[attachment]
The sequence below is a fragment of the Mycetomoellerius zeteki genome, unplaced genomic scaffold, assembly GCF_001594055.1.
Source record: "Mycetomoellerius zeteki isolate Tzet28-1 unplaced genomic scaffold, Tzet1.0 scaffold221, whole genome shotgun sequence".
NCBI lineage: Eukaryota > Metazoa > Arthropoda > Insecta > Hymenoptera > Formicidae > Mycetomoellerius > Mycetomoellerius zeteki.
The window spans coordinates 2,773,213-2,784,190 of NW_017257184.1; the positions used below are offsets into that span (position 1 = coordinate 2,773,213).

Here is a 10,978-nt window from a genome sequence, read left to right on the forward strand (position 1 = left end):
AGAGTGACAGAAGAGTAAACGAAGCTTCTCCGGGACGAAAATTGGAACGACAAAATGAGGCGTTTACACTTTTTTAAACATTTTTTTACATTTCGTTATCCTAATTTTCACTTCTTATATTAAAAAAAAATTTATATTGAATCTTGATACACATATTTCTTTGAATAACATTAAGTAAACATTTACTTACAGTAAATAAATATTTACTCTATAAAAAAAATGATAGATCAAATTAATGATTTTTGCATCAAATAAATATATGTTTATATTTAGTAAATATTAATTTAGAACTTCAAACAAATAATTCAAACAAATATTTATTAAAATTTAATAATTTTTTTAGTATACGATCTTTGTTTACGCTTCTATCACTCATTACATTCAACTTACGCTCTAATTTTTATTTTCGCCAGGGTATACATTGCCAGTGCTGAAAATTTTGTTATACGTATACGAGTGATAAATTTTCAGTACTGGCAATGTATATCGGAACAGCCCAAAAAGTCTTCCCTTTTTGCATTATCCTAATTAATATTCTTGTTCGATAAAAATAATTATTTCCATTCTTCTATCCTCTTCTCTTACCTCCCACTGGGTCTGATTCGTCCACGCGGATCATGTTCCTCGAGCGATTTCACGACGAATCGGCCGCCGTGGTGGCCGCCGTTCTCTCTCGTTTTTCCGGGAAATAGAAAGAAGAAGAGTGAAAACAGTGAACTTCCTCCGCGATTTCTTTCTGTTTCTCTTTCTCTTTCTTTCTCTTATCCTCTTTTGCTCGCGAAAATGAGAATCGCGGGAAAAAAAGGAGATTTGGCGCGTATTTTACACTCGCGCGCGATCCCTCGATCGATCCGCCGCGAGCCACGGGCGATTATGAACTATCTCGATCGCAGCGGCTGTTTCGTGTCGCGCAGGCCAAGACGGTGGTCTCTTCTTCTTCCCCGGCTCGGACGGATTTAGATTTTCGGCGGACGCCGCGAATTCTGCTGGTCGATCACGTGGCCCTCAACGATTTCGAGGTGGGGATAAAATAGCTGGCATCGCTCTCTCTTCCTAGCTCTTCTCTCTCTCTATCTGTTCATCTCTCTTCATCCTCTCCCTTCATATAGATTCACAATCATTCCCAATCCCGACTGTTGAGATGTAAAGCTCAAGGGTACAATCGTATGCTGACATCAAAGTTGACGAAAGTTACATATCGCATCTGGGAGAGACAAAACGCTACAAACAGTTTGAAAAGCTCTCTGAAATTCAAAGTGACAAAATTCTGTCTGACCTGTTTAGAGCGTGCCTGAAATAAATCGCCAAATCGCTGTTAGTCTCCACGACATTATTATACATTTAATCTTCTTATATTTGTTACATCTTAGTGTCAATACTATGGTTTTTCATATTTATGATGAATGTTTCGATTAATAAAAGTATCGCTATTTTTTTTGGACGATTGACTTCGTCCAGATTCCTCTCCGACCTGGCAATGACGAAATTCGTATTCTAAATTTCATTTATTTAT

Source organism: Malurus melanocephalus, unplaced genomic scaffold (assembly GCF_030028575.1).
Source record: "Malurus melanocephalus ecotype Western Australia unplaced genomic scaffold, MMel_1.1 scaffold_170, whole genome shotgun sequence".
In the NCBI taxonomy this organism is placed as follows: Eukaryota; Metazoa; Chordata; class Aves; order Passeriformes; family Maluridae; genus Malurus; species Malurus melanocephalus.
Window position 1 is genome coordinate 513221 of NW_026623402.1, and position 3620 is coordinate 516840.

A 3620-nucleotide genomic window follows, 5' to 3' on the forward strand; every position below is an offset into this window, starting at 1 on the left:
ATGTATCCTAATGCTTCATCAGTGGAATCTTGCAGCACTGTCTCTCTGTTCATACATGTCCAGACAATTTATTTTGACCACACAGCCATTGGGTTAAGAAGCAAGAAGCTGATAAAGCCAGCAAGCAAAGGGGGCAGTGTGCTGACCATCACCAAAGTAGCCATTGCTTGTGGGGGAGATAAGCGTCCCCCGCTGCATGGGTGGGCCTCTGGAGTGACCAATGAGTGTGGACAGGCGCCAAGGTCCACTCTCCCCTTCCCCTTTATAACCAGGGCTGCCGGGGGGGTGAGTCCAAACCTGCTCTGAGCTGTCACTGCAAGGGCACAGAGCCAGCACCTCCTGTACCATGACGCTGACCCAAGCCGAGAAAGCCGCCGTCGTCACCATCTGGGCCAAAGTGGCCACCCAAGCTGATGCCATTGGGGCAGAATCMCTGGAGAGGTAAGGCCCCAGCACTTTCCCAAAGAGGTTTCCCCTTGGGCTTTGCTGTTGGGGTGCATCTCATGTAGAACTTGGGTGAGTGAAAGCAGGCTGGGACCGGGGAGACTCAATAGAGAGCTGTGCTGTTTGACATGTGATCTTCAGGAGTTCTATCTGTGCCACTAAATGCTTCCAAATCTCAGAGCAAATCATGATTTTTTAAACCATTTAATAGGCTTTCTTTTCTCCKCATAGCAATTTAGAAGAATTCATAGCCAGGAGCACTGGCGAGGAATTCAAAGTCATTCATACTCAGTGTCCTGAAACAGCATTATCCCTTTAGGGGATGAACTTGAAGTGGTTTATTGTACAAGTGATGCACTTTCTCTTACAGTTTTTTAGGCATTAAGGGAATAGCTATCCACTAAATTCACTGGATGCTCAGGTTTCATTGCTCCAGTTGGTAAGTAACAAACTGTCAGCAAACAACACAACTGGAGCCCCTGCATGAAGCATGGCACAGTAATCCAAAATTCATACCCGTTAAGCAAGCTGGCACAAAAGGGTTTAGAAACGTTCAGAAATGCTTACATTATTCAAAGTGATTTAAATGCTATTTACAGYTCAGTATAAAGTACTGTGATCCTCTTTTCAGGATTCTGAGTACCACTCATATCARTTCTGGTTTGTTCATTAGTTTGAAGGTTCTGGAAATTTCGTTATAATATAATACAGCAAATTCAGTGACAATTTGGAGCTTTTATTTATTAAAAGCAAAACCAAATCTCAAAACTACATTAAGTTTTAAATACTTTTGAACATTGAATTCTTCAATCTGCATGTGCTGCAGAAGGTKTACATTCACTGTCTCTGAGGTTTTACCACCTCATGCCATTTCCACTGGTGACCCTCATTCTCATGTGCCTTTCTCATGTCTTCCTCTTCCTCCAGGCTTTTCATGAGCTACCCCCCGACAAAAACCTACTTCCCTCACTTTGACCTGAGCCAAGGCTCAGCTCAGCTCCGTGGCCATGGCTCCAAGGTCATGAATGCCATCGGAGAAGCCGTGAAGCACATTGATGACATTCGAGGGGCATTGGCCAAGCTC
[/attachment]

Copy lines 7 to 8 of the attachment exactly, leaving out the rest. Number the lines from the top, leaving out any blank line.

Source organism: Malurus melanocephalus, unplaced genomic scaffold (assembly GCF_030028575.1).
Source record: "Malurus melanocephalus ecotype Western Australia unplaced genomic scaffold, MMel_1.1 scaffold_170, whole genome shotgun sequence".